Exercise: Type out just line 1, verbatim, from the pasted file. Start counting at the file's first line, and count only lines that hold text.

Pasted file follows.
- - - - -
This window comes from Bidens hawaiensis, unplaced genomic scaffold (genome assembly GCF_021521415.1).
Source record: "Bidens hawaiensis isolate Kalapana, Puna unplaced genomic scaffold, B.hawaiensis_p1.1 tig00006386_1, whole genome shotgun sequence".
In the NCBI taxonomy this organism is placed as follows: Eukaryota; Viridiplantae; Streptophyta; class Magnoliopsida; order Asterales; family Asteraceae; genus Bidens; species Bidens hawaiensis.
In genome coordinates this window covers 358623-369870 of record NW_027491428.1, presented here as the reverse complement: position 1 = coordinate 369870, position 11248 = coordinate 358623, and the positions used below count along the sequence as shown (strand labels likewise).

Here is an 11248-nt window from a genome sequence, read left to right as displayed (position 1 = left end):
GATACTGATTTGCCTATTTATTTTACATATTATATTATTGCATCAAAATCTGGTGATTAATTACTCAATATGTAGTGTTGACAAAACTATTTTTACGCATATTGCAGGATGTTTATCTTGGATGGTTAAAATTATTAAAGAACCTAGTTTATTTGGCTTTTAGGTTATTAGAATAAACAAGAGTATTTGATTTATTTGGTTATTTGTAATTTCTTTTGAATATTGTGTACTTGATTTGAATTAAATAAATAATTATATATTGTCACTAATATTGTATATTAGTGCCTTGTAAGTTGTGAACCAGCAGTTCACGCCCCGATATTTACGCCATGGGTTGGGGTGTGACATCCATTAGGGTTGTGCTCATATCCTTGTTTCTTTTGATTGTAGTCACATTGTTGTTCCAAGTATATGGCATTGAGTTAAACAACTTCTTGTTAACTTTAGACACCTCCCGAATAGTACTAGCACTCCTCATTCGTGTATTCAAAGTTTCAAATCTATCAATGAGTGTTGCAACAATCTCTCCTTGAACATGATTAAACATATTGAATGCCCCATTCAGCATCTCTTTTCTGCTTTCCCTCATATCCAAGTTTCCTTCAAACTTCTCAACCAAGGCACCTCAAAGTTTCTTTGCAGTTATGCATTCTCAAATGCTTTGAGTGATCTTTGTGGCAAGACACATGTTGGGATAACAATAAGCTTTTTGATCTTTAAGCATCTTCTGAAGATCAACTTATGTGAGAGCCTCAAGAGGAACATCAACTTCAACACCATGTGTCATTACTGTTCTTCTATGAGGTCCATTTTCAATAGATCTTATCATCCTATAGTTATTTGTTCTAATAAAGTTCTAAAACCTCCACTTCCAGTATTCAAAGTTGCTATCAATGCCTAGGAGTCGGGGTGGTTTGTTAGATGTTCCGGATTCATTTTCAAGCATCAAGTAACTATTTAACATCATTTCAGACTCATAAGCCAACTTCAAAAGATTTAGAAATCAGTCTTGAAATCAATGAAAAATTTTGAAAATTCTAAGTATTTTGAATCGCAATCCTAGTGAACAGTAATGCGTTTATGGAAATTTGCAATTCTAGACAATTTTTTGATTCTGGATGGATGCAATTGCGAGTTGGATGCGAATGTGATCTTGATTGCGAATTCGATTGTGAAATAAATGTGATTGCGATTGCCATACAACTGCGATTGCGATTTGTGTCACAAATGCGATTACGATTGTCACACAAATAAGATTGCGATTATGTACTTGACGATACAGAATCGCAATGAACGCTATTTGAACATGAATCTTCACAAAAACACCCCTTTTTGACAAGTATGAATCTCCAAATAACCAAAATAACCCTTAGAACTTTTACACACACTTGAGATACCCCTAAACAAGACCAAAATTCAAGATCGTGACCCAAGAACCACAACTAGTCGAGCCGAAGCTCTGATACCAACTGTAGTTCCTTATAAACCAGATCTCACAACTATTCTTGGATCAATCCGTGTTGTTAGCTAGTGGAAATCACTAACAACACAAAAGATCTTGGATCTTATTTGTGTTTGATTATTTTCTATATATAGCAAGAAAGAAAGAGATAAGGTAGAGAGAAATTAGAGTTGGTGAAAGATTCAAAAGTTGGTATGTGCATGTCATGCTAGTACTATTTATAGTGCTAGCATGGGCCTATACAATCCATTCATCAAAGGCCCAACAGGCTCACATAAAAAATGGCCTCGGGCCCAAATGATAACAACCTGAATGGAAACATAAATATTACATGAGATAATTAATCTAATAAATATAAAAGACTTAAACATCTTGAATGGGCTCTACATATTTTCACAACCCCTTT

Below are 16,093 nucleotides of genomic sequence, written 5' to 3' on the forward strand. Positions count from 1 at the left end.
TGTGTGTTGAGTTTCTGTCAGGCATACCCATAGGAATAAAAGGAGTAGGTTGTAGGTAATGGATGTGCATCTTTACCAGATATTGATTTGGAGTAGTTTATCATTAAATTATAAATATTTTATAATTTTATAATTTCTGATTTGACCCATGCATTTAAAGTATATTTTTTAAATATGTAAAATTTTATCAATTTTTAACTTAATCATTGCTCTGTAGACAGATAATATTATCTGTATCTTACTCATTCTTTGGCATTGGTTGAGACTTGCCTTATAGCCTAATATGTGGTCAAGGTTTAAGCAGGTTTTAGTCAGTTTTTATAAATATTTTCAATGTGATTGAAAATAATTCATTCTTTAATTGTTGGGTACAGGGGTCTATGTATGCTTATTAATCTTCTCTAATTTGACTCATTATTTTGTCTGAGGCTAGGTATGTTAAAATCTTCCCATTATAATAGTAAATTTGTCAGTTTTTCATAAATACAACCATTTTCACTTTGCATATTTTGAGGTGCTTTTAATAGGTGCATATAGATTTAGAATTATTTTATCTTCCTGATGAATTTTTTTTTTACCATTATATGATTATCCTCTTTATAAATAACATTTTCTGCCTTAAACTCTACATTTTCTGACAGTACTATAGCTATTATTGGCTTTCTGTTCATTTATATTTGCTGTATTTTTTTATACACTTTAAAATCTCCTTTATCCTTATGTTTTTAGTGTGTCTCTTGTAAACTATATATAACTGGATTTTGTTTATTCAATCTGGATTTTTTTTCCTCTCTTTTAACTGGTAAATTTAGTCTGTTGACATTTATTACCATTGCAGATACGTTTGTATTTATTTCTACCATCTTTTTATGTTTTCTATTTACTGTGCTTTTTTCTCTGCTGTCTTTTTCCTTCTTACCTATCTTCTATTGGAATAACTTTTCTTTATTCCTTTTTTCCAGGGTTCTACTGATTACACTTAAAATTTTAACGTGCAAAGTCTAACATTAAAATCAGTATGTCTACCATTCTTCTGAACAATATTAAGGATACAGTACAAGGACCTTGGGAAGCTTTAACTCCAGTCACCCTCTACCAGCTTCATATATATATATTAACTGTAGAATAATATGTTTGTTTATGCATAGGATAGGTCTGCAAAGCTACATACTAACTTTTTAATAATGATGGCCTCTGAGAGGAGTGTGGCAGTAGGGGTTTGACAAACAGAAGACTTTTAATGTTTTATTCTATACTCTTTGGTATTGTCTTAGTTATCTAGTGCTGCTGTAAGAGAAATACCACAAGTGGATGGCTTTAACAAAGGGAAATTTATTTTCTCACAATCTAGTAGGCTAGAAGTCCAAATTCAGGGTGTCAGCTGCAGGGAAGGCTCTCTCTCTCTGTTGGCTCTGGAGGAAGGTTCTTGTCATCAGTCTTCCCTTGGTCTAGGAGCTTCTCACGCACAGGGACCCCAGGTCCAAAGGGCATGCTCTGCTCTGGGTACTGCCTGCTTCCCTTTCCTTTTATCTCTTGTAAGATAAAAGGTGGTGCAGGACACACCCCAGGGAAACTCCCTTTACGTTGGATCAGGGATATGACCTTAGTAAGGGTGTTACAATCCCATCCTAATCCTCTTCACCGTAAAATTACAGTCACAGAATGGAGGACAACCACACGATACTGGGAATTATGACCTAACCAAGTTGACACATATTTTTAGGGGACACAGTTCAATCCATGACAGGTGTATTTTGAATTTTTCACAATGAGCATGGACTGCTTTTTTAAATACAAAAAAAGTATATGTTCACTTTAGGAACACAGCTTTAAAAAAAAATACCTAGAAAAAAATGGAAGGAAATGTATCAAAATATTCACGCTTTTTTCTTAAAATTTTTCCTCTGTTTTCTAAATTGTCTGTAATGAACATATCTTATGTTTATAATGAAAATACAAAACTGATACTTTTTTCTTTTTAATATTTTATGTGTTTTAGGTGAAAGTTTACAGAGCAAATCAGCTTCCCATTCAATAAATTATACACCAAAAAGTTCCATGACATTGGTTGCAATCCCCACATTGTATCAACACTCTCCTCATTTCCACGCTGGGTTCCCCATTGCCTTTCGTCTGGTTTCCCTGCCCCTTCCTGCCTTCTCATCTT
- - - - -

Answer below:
This window comes from Bidens hawaiensis, unplaced genomic scaffold (genome assembly GCF_021521415.1).